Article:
One day my wife and kids went to a nearby restaurant they frequented.  My wife inquired about the chicken who appeared to have taken up residence at the back of the restaurant.  A whole set-up, not previously there, had been put in place for her.  The friendly waitress told my wife about how the chicken had simply shown up one day.  They had named her Mother Maybelle and even started an Instagram page for her.  She sure looked like one of ours.  We began finding other chickens in various places all over the southern part of the county.  The places my wife would frequent.  One day I ambled past my wife’s car and heard the familiar scratching sound of a hen.  The sound was a little off in that it was the scratching of a chicken’s feet on plastic.  I began to investigate and found the cacophonous chicken tucked away in the underside of the car.  I discovered my wife’s car had a small hidey-hole in the undercarriage plastic of the vehicle.  A chicken and a few eggs were warmly nestled in this spot.  As the implications of this dawned on me, I now understood how Machaven Farm had unwittingly been sprinkling chickens throughout the county. I could only imagine the terror those poor chickens felt bumping up the driveway, then the acceleration of my wife’s electric vehicle eventually clocking 60 mph on the country roads around our farm, as the chicken weaved, turned, and bounced on the pot-holed back roads for which rural areas are famous.  The winds alone enough to ruffle every feather.  I could imagine the chicken, only too happy to extract herself from this precarious situation once the car stopped, pioneering a new residence in the closest place a chicken might find to make a new, safer home.  Now we check under the car every time we leave the house.

Instead of the confines of the coop, the chickens mainly roost in trees.  Right around dusk the chickens awkwardly launch themselves onto the lowest branch of the tree outside our door, hopping up to higher and higher limbs to get to just the right roosting spot.  The wind chimes on the lowest branch can be heard clanging every time a chicken calls it a night.  There is even a group of 10-to-15 chickens who roost on the top step outside our back door, just off our living room.  The door is a simple a wood frame with panes of glass from top to bottom.  At night, ten-to-twenty pairs of eyes stare into the living room, some watching me, which is weird, others watching TV with us.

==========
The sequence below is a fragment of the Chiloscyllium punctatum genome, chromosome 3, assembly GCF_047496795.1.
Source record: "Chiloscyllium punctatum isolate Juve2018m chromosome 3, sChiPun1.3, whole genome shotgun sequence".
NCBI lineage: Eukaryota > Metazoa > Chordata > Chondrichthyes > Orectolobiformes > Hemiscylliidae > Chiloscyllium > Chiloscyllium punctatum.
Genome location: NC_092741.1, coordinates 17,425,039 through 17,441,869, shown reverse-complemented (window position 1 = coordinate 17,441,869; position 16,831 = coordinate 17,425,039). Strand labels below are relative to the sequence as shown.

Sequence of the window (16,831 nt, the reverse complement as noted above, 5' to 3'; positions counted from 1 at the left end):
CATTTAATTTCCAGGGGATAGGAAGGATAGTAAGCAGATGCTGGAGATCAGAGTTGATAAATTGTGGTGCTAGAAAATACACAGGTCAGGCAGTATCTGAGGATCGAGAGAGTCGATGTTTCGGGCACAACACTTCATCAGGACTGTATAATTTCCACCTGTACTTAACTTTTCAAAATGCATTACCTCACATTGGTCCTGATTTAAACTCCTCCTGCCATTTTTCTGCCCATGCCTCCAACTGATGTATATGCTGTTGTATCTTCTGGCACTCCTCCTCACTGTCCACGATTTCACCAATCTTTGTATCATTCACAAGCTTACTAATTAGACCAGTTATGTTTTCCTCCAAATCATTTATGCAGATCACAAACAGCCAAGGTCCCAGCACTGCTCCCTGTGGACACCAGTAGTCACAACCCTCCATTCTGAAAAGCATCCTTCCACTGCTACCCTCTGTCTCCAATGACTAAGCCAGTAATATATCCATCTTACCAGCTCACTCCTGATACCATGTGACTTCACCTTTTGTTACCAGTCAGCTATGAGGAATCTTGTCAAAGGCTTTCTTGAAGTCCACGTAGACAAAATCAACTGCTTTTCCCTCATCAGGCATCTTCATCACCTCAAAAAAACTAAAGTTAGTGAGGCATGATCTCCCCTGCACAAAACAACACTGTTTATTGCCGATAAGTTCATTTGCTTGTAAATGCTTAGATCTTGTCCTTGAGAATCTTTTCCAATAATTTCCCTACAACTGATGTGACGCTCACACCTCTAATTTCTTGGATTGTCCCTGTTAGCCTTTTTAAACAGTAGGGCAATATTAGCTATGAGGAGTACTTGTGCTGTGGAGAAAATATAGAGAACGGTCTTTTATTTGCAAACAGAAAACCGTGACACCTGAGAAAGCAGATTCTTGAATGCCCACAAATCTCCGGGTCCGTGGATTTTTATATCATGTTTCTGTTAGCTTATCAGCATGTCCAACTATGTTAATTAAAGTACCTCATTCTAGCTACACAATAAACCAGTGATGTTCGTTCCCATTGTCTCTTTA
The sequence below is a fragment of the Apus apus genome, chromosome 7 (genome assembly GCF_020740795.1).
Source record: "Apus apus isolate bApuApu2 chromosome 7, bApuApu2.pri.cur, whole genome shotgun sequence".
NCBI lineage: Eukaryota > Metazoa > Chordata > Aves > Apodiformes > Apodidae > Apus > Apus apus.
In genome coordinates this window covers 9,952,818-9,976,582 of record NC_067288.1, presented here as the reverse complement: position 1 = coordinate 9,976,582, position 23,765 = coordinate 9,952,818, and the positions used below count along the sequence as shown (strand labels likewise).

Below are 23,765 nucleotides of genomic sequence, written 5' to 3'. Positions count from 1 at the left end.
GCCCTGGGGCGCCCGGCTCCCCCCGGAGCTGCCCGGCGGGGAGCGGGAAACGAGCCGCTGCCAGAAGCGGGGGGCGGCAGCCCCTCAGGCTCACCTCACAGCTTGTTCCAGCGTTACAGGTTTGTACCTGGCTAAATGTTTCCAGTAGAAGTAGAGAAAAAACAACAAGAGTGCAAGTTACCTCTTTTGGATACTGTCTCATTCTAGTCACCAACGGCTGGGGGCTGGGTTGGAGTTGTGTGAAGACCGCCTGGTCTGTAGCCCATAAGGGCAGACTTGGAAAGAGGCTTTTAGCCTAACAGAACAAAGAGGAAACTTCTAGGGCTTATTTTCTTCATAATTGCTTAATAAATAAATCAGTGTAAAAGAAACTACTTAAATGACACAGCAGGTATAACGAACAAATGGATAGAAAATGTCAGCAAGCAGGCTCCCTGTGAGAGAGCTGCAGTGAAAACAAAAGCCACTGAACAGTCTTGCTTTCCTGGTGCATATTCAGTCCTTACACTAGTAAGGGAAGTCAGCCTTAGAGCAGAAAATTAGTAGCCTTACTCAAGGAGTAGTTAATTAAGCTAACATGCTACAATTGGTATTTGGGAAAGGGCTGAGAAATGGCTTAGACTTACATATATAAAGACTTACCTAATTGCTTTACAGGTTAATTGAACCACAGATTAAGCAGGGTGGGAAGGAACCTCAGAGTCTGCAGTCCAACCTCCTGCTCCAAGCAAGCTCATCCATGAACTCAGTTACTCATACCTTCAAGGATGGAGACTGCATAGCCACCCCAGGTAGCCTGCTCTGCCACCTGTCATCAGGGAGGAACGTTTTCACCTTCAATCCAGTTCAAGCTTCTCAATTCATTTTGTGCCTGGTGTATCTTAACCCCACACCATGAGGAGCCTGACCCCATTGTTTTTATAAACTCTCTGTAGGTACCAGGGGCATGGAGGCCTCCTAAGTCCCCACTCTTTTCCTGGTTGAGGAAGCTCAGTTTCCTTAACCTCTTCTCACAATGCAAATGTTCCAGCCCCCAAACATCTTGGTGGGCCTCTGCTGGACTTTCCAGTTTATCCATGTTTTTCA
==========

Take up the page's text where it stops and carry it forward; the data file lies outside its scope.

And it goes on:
The ever-present clucking, cock-a-doodle-doo-ing, chicken poop, eggs, and the chickens themselves have me thinking that a farm is not truly a farm without chickens.  They are the one, ever-present reminder that we are not in a city neighborhood, that other creatures inhabit our land and depend on us, more even than we have grown to depend on them.  I would recommend some amount of chickens roaming freely around any farm.  They are a small part of nature, normally industrialized, that have scratched their way into our day in many ways. I wouldn’t have it any other way.  Even if they make me late for work sometimes.

3 thoughts on “A Doctor and A Farmer’s Husband: The Chickens Scratch

  1. I love this! I am sharing with our daughter in TN who has just inked a contract on 9 acres of land with a 1952 brick ranch house on it and a rundown barn in Burns, TN, 40 mins. west of Nashville. She can’t wait to get her horses over there. Now she’s going to have to have some chickens!

    Liked by 1 person

  2. What a lovely ode to Chickens! Raising a yard full of little dinosaurs could not smell any sweeter. Finally, we can answer the perennial question, “why did the chicken cross the seat”?

    Liked by 1 person

  3. I love this post, and I LOVE chickens. I used to have around 40 chickens on the farm. They were free range, but we quickly had to change that slightly, as we had a lot of birds of prey around, and we lost a chicken/s nearly every day. So we had to cage them, but we built them a huge place where they were as close to free range as possible, but also safe from predators. I miss them.

    Like